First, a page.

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What: Shares of Helen of Troy
So what: Perhaps investors wouldn't have been as disappointed in Helen's performance if it hadn't had quite so much potential. Sales at the personal-care and housewares maker were actually up a strong 59% year over year -- yet all the company managed to get from that was a $100,000 improvement in net profit -- and a $0.01 decline in per-share earnings (thanks to stock dilution).
Now what: This is a disappointing performance, to be sure. But I'm not sure it justifies the punishment Helen endured today. At a share price just 8 times its reported net income, Helen still looks reasonably priced to me based on long-term estimates of 10% annual growth.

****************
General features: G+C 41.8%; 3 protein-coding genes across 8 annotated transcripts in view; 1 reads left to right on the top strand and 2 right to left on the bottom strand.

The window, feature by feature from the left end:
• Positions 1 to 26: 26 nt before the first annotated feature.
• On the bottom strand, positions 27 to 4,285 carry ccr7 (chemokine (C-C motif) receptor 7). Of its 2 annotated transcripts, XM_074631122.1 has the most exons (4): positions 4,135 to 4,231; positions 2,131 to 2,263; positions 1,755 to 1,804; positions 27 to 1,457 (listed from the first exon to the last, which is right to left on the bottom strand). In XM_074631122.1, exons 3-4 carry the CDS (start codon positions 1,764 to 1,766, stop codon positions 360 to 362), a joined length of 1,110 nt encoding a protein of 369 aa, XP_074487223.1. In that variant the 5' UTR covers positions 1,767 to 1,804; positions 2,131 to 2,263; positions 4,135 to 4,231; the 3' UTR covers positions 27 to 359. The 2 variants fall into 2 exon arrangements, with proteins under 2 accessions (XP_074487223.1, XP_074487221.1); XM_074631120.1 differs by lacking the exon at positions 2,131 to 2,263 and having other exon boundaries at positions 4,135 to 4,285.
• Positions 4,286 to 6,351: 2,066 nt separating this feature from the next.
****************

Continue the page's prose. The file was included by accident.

Will investors ultimately reach the same conclusion? Add Helen of Troy to your Fool Watchlist and find out.
Fool contributor Rich Smith does not own (or short) shares of any company named above. We Fools don't all hold the same opinions, but we all believe that considering a diverse range of insights makes us better investors. The Motley Fool has a disclosure policy.